In summary, the green color of an unripe banana is due to the presence of a common pigment called chlorophyll which gives plants their signature green color.

The firm texture is due to the structural composition of their cell walls consisting of compounds known as pectin and cellulose.

The sourness, on the other hand, is brought about by the presence of starch and organic acids in the unripe fruit.

  • Why the Green Color in Unripe Fruits?

As mentioned above, the green color of unripe fruits has everything to do with chlorophyll pigment.

The chlorophyll pigments are usually housed in special areas in a plant cell known as the chloroplast.

Unripe fruits contain large amounts of chlorophyll pigments which masks other color pigments in fruits.

These other coloring pigments are known as anthocyanin and are usually associated with the different ripened fruit colors we know.

In our case, the yellow coloring pigments that you see in ripe bananas are always there but are suppressed by the dominant green chlorophyll pigments before ripening.

  • Why the Firm Fruit Texture?

 The firm texture of unripe fruits can be attributed to the presence of substances known as polysaccharides in fruit cells.

The main polysaccharides in banana fruit cell walls are Pectin and Cellulose.

If you can recall, Pectin is a compound I talked about in another article here that makes it possible for us to make jams and jellies from fruits.

These compounds are tough and thus give most parts of a plant (including unripe fruits) their structural toughness.

  • Why the Sour Taste in Unripe Fruits?

Just like most fruits, green bananas are packed with starch in their flesh.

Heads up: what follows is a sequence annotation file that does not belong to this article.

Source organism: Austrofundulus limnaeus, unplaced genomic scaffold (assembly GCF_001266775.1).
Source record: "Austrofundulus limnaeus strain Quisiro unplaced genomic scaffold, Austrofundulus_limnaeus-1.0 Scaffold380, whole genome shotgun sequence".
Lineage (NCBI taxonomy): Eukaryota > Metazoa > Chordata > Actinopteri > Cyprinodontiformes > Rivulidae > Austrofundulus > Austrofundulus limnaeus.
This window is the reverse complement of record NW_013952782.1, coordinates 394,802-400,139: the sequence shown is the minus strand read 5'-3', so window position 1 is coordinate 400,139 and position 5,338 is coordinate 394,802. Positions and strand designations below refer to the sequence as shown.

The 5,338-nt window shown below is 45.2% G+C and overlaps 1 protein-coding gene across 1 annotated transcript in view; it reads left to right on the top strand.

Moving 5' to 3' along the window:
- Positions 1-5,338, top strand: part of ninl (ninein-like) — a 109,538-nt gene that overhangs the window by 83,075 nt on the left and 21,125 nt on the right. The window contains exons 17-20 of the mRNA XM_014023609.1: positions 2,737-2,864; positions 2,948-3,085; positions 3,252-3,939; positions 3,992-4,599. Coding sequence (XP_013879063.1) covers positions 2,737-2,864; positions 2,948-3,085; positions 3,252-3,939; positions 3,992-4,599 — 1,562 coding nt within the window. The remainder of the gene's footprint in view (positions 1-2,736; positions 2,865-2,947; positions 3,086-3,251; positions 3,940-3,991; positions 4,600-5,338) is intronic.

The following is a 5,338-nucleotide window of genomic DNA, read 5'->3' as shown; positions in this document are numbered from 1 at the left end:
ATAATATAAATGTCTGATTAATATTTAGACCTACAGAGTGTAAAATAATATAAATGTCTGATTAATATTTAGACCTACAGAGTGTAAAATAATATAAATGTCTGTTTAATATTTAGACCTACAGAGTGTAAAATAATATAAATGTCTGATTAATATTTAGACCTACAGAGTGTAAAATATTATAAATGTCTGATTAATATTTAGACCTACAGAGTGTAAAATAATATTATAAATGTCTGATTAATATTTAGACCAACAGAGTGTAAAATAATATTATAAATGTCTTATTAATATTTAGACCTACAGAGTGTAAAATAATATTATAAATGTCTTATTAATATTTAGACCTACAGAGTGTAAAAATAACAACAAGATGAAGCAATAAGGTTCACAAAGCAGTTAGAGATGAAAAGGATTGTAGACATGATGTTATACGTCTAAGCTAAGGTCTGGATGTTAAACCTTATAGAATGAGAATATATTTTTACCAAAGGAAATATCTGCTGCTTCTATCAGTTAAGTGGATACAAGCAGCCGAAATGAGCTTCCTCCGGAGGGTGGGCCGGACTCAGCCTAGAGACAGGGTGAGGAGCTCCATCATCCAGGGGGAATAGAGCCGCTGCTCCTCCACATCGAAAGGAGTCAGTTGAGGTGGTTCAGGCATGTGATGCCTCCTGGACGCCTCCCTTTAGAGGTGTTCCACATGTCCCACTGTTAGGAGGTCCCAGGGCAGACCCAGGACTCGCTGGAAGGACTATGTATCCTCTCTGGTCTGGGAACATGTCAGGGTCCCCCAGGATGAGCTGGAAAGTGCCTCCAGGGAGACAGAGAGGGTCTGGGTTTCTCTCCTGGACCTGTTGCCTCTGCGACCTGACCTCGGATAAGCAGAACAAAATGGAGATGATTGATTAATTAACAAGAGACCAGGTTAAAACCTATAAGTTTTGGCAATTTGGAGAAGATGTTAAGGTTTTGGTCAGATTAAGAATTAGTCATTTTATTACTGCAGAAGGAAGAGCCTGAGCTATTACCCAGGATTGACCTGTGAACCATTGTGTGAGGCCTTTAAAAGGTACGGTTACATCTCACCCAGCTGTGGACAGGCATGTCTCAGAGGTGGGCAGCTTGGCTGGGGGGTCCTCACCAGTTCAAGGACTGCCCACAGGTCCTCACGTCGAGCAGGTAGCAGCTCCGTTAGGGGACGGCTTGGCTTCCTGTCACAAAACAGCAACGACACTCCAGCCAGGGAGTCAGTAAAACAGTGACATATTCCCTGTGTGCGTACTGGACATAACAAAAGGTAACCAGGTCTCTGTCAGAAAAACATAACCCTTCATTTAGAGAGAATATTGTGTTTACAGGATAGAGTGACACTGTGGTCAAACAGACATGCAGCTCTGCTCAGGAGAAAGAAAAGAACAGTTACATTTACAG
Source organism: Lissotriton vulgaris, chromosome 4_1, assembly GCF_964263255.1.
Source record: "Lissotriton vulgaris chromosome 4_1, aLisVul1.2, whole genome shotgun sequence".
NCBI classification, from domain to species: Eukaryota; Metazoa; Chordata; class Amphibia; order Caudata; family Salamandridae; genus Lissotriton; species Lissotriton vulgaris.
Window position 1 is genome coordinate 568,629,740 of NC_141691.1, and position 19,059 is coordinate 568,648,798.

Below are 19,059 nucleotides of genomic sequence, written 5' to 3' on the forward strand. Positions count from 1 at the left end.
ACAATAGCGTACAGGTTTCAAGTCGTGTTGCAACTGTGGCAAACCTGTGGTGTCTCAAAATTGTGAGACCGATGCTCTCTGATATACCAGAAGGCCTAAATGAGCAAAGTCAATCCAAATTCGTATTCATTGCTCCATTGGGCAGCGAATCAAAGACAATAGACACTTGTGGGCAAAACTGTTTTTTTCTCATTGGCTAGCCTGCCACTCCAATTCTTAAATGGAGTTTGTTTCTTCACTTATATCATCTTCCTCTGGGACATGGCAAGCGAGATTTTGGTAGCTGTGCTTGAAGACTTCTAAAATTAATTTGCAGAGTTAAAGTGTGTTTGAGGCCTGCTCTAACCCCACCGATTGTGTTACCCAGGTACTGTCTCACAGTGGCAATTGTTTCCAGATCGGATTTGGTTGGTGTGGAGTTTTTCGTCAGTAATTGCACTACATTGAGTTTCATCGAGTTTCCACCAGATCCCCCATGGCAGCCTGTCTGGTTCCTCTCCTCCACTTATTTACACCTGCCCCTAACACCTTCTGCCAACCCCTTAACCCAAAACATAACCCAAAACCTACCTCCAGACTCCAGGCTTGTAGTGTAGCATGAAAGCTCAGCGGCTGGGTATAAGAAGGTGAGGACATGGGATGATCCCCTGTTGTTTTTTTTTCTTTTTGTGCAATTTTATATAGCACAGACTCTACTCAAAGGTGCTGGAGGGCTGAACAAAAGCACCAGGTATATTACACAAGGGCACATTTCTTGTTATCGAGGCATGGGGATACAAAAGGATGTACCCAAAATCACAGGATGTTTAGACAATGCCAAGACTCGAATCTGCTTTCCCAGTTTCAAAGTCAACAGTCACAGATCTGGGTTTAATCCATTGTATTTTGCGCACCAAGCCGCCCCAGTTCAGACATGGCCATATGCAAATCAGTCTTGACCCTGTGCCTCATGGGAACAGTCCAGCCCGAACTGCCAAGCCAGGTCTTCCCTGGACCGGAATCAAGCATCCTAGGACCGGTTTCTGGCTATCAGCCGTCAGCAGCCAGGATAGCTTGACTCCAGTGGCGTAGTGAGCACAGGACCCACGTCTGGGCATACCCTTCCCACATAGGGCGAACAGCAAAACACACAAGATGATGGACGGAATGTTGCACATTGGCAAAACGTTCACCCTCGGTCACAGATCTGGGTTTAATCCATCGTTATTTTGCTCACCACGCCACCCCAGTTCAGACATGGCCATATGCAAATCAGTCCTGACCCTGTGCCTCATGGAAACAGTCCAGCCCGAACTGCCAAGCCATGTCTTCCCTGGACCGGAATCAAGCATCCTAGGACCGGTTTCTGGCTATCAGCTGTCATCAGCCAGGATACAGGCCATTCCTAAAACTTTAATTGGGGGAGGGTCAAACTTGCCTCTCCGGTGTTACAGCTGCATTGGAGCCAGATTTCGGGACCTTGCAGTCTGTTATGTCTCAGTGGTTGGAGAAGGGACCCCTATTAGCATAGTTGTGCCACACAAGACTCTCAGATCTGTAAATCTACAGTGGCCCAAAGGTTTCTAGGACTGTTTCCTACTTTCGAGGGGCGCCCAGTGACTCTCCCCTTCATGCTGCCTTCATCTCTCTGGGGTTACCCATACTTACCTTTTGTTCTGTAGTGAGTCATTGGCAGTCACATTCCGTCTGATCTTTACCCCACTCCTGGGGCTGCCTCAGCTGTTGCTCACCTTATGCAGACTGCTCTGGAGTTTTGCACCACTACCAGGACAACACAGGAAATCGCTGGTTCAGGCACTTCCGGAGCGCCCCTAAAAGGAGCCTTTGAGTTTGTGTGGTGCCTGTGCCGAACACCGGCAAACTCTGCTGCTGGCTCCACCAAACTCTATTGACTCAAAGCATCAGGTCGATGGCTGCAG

This starch partially provides food to the developing seeds inside the core and also forms a protective layer that shields the seeds from external destruction.

Starch is an almost tasteless aroma-less compound similar to the taste you get when you eat a raw Irish potato.

Unripe fruits also contain high levels of organic acids and some phenolic compounds such as tannins that combine to give unripe fruits their characteristic sour taste.

The proportion of all these compounds in a fruit such as a banana is what really matters when it comes to the taste and aroma.

This is what brings us to the next big question.

What Makes Ripe Fruits Sweeter, Colorful, and Softer?

Ripe fruits taste

We will still refer to our banana case study here.

Just as we have seen earlier, fruit ripening is a well-coordinated biochemical process that involves several distinct aspects.

It involves a variety of hormonal and enzymatic activities that are way too complex to explain in a short blog post like this one.

That is why I will just touch on the basics and simplify it as much as I can to give you a glimpse of the complex activities that go on inside that banana as you wait for it to ripen.

  • Fruit Ripening and Color Changes

So, what makes a banana turn its color from green to yellow after ripening?